Developing Your Lead Character

We’ve all read books that have characters that really stay with us. It’s exciting when that happens, and the mark of great writing. In this post, guest author Rita Kuehn talks about how to develop your lead character to make it memorable. Rita is the author of Peripheral View.



Developing your lead character is one of the first steps in writing fiction. You may already have an idea for your plot, but if you don’t have a well-defined protagonist, who is going to carry out your story? Who is tragic enough, quirky enough, lacking enough, or capable enough to define your work? A good place to start is with a likeable (if not loveable) character, to whom your readers can relate and for whom they’ll root. Main characters are without major flaws. They don’t lie, cheat, steal, or kill—leave those traits for the antagonist.

Creating a likeable lead with integrity is, however, not enough. Building an interesting, multi-dimensional character is also essential. To do that, you will need to know your lead’s history, her work life, her personal life and her private life. What are her distinctive physical qualities, her mannerisms, her strengths, her weaknesses, and her pet peeves? What is her seemingly insurmountable issue that she must overcome to grow or to solve your plot and what are her obstacles? These are just a few of the things that you’ll need to identify before you begin your story. A Character Development Worksheet can help with this, and I’ve crafted a simple one for this purpose.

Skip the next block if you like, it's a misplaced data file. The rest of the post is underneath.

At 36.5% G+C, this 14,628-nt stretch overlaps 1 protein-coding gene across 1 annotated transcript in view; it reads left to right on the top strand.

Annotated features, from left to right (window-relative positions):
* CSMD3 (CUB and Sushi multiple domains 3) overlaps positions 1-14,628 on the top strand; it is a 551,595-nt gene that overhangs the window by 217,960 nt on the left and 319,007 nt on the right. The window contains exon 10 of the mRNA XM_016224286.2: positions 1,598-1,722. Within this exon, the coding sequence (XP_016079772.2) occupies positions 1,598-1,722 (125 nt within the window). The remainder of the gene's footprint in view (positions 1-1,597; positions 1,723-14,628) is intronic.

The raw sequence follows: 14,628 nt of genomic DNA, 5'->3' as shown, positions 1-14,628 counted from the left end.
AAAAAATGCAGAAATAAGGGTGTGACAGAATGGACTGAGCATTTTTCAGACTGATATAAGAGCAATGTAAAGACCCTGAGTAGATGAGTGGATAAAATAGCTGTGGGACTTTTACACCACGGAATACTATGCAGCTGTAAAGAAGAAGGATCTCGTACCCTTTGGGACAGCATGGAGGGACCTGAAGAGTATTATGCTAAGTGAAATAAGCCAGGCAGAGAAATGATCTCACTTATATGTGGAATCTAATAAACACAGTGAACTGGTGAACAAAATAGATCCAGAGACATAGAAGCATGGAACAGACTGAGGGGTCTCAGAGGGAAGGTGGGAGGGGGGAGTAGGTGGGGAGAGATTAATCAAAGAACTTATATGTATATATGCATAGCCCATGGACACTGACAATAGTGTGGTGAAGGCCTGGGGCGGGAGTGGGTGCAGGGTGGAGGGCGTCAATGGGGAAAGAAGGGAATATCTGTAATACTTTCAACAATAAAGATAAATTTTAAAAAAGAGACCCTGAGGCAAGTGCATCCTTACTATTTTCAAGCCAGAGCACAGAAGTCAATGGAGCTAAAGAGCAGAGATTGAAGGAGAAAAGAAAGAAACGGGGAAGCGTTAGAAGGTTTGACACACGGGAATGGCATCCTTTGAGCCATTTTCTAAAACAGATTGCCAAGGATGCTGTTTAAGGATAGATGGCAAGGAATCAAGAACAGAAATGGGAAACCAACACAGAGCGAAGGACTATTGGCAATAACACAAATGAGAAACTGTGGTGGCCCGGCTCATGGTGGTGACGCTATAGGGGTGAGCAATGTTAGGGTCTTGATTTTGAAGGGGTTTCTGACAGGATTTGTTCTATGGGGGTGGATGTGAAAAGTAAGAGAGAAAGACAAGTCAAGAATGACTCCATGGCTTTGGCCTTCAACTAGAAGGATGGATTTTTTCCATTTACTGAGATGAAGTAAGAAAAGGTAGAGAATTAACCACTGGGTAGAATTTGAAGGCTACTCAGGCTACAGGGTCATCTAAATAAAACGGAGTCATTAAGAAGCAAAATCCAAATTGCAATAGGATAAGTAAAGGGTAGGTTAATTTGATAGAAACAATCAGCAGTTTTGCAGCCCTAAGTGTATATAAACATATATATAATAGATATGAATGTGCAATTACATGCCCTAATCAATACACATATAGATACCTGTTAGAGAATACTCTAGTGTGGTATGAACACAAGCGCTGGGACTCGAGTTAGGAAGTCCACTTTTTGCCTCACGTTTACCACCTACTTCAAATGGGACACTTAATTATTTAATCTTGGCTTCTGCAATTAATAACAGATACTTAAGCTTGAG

Once you’ve identified your lead, you can develop the story’s other major characters in the same way. You will also determine how each one is connected to the lead: are they a confidante, an antagonist, an enabler, or something else? How do they either help the protagonist solve her problem or prevent her from achieving it? I use the worksheet to develop these characters as well.

Defining your lead doesn’t cast her in stone. While you should know a lot about her before you begin to write, she might surprise you. For example, in my novel Peripheral View, my protagonist Pearl Witherby has a wonderful sense of humor but it is her own and she wouldn’t use it to hurt anyone. So when she lays a seemingly powerful, well-placed, verbal zinger on her sister (and antagonist), Senator Susan Seymour, the reader will have to decide whether Pearl intended it to cut, or not. I’m still debating it. Sometimes your characters will take what you give them and work with it!

For a copy of a my Character Development Worksheet, you may e-mail Rita at For more information, The Writer’s Digest Sourcebook, The Writer’s Digest Sourcebook for Building Believable Characters by Marc McCutcheon is a good reference.


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